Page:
This course provides an introduction to science fiction cinema from the end of the nineteenth century to today. Beginning with the experiments of the Melies Brothers and the importance of German Expressionist films like Fritz Lang's Metropolis, the course considers technological prognostication from Destination Moon to 2001: A Space Odyssey, adventure and science fiction in films like Forbidden Planet and Star Wars, and the dystopian imagination from Invasion of the Body Snatchers to District 9. The course will also highlight the roles of women writers and directors from Thea von Harbou to Kathryn Bigelow, and technological cinematic advances from matte painting and process shots to CGI. 
UNDERGRADUATE FILM STUDIES CERTIFICATE CATEGORY: III, V

FILM STUDIES MAJOR THROUGH BDIC CATEGORY: D&G 

 

FILM-ST 397A- ST Alien Encounters

3 credits Daniel Pope
Could extraterrestrial life exist in the cosmos? Scientists say yes, possibly on billions of planets in our galaxy alone. In this class, we will examine the international cinema of alien encounters and explore how these films envision the alien other. How do these films both reflect and shape our own experience of "the alien" or the unknown "other"? Since the beginning of cinema, the figure of the alien has visited the big screen with its promise of otherworldly wonders and its threat of unthinkable perils. This course will explore how alien encounters reflect the haunting of historical realities (such as European voyages of discovery, conquest, and colonization) as well as contemporary issues, such as international conflict (war or global migration), questions of identity (race, gender, sexuality), and the power and perils of emerging technologies (nuclear weapons, artificial intelligence, space travel). Imagining encounters with intelligent beings beyond our own cultural and ideological sphere provides powerful new perspectives on what we think we know about the world, about ourselves, and about others.

If you have trouble enrolling please contact the professor at daniel@umass.edu
UNDERGRADUATE FILM STUDIES CERTIFICATE CATEGORY: III, V

FILM STUDIES MAJOR THROUGH BDIC CATEGORY: D&G

 

 

FILM-ST 397E: Film at the End of the World

Credits: 3
Instructor: Daniel Pope

Climate disaster, world war, aliens, cosmic collisions, dystopias, zombies, the rise of the machines, catastrophic pandemics, mass extinction, prophesied apocalypse. What do films about the end of the world tell us about contemporary realities? What insights do they offer into the cultural moment that produces them and the prevailing attitudes and realities of gender, race, class, sexuality, and gender identity? How do they speak to our anxieties and fears about the future as well as our hopes and aspirations? How does the genre of end-of-the-world films intersect with other genres—thriller, action film, neo-noir, comedy, art-house, romance, drama, experimental, historical? In this course we will study the cinema of eschatology, of ultimate endings, and analyze a range of filmic approaches to the philosophical, psychological, social, and aesthetic questions posed in end-of-the-world films.

UNDERGRADUATE FILM STUDIES CERTIFICATE CATEGORY: III, V

FILM STUDIES MAJOR THROUGH BDIC CATEGORY: D&G

 

FILM-ST 497V – Video Essay in Film Criticism

Daniel Pope Cap. 14, 3 Credits

This is a course in planning, scripting, and editing video essays in film criticism, working with films from around the world and across film history. The field of film criticism is taking new forms in recent years, with social media, podcasts, websites and blogs dedicated to analyzing and discussing movies. Out of this trend, the video essay emerges as an exceptionally attractive and powerful medium for the film critic. In this class, we examine a wide array of video essays and explore the unique analytical and expressive opportunities the medium offers. A primary emphasis in the course is the study and practice of film criticism as an intellectual and creative endeavor with its own particular objectives, challenges, and expressive powers. With this foundation, we develop the critical, creative, and technical skills necessary for making effective video essays addressing films, directors, genres, national cinemas, and cultural and social issues. Making a video essay is in many ways like making a movie. As such we are engaged not only in film analysis and film writing but also in video editing, image composition, sound design, and other aspects of moving image media.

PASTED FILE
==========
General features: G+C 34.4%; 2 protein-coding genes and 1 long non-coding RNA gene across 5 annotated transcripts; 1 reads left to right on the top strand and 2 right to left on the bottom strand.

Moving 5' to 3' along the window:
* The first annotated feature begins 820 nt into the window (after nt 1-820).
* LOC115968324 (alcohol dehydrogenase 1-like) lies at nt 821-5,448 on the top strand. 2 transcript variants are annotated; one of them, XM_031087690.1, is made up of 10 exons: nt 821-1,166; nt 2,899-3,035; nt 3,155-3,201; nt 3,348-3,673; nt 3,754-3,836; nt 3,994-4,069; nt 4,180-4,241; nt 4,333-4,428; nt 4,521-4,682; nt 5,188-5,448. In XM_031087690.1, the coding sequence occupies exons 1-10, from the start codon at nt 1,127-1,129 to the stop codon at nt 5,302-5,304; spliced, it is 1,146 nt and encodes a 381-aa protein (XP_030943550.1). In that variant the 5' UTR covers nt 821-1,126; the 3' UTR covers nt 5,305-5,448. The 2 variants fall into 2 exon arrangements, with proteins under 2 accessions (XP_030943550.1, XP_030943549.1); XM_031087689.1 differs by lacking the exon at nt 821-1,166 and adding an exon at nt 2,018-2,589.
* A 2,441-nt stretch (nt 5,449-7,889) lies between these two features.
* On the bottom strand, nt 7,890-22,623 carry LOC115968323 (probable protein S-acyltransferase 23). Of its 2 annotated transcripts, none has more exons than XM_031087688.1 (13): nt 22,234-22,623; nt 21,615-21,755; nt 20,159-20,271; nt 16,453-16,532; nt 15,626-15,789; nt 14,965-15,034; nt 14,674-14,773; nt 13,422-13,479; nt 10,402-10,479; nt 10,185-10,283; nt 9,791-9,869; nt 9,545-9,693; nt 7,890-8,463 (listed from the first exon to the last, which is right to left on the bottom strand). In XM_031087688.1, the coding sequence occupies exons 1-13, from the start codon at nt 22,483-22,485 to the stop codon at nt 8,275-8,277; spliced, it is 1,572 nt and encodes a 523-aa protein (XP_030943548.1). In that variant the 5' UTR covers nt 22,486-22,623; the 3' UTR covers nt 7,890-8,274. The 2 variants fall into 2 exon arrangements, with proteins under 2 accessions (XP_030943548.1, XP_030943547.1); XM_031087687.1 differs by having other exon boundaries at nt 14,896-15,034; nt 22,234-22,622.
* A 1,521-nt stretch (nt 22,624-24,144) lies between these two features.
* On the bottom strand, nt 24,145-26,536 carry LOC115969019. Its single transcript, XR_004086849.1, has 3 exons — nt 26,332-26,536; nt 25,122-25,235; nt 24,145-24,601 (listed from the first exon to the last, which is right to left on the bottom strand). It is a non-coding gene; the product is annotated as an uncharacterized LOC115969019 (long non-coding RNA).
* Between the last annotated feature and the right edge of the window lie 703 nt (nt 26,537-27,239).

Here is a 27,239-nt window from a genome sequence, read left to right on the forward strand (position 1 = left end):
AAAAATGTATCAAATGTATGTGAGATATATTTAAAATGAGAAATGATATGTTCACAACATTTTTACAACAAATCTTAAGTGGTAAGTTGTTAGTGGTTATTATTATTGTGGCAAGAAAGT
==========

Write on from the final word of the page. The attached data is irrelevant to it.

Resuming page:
UNDERGRADUATE FILM STUDIES CERTIFICATE CATEGORY: II, IV, V

FILM STUDIES MAJOR THROUGH BDIC CATEGORY: D&G

FILM-ST 497V – Video Essay in Film Criticism
Instructor: Daniel Pope 
3 Credits
This is a course in planning, scripting, and editing video essays in film criticism, working with films from around the world and across film history. The field of film criticism is taking new forms in recent years, with social media, podcasts, websites and blogs dedicated to analyzing and discussing movies. Out of this trend, the video essay emerges as an exceptionally attractive and powerful medium for the film critic. In this class, we examine a wide array of video essays and explore the unique analytical and expressive opportunities the medium offers. A primary emphasis in the course is the study and practice of film criticism as an intellectual and creative endeavor with its own particular objectives, challenges, and expressive powers. With this foundation, we develop the critical, creative, and technical skills necessary for making effective video essays addressing films, directors, genres, national cinemas, and cultural and social issues. Making a video essay is in many ways like making a movie. As such we are engaged not only in film analysis and film writing but also in video editing, image composition, sound design, and other aspects of moving image media.
UNDERGRADUATE FILM STUDIES CERTIFICATE CATEGORY: II, IV, V
FILM STUDIES MAJOR THROUGH BDIC CATEGORY: D&G